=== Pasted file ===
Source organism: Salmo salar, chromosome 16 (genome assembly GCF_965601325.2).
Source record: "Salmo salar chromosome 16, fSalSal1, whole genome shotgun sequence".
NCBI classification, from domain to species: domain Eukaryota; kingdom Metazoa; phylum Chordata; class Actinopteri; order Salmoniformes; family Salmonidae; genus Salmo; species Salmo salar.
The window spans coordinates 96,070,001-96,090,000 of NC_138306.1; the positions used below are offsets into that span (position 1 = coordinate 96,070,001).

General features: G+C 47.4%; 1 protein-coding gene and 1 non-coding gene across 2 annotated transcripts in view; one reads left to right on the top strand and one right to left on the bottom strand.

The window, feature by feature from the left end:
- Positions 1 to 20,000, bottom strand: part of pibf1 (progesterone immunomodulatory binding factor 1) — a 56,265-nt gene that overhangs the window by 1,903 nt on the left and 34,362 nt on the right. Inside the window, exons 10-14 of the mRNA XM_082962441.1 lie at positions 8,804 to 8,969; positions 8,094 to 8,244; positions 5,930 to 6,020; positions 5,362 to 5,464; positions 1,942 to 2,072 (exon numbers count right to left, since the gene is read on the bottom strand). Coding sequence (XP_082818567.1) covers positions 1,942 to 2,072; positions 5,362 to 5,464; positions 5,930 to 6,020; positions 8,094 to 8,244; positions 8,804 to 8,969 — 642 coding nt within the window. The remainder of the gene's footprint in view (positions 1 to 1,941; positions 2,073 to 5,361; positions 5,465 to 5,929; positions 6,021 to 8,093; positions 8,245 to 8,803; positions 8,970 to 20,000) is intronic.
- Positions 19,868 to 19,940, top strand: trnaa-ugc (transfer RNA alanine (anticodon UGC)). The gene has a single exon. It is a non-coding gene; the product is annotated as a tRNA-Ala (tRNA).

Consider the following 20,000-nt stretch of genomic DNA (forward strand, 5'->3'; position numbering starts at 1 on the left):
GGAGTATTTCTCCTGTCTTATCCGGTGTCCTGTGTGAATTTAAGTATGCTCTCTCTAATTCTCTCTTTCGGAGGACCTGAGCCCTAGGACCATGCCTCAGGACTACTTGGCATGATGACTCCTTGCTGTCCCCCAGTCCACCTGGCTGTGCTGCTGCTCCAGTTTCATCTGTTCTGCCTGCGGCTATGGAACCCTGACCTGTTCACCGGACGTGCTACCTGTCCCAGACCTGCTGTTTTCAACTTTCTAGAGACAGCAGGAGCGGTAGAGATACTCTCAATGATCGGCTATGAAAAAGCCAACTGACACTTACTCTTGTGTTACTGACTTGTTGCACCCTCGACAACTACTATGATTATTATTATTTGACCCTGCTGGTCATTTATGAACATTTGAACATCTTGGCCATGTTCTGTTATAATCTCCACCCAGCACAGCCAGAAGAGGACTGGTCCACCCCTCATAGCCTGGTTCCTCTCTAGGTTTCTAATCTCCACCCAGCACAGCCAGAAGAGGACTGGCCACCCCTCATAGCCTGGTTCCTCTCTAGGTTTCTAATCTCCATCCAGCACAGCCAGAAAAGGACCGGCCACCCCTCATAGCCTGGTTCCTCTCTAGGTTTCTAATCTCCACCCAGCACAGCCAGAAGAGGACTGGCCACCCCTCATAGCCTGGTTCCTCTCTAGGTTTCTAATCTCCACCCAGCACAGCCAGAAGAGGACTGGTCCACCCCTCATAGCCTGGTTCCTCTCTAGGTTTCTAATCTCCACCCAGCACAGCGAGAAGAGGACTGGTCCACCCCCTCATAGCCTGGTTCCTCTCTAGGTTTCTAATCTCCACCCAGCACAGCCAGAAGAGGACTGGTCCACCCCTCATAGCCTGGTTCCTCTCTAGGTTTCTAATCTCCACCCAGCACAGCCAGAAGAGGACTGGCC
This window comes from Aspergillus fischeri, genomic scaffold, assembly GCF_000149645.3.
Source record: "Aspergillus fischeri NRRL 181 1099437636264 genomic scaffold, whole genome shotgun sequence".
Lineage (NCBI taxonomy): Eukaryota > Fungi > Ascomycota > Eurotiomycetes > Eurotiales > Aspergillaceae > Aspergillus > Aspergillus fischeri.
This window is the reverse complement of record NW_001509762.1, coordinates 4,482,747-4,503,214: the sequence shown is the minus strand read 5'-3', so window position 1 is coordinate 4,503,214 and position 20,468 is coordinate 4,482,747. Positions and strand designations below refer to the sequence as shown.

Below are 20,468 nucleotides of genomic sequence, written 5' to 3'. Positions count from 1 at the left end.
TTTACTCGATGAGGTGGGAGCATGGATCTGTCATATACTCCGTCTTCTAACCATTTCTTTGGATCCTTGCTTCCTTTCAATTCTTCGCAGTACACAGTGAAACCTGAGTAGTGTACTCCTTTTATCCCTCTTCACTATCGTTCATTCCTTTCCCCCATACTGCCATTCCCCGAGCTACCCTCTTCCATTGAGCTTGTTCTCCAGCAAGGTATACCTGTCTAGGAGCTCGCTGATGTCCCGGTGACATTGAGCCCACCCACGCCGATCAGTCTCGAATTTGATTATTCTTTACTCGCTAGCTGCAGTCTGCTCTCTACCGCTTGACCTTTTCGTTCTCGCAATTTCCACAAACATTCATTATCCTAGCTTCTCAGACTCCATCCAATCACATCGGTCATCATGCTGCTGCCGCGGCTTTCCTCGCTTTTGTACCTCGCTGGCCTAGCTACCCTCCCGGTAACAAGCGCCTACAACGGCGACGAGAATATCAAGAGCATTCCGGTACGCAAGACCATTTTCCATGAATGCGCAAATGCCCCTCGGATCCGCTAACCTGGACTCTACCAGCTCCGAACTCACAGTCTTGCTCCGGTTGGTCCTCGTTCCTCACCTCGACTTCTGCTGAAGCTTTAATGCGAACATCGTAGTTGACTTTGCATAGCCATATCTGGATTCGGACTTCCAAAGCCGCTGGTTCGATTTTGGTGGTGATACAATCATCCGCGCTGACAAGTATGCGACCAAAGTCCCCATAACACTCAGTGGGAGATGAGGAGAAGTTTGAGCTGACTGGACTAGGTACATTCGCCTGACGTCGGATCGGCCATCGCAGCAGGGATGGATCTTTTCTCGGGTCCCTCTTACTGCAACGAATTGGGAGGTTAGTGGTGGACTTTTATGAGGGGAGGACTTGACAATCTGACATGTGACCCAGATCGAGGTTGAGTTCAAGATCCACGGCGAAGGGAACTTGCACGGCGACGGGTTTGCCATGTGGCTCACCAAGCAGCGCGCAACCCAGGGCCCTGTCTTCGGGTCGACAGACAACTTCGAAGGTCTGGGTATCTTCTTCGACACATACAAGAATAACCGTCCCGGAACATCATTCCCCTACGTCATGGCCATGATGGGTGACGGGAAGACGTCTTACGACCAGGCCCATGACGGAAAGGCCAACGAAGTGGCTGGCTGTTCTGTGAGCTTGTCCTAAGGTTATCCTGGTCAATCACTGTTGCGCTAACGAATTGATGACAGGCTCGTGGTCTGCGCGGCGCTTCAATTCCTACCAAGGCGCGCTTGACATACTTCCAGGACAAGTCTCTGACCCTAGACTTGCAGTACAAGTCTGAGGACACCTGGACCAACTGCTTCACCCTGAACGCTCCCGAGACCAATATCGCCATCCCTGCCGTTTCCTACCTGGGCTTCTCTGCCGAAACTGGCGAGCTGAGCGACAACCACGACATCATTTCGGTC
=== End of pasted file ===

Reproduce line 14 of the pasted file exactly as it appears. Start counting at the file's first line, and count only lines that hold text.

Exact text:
This window is the reverse complement of record NW_001509762.1, coordinates 4,482,747-4,503,214: the sequence shown is the minus strand read 5'-3', so window position 1 is coordinate 4,503,214 and position 20,468 is coordinate 4,482,747. Positions and strand designations below refer to the sequence as shown.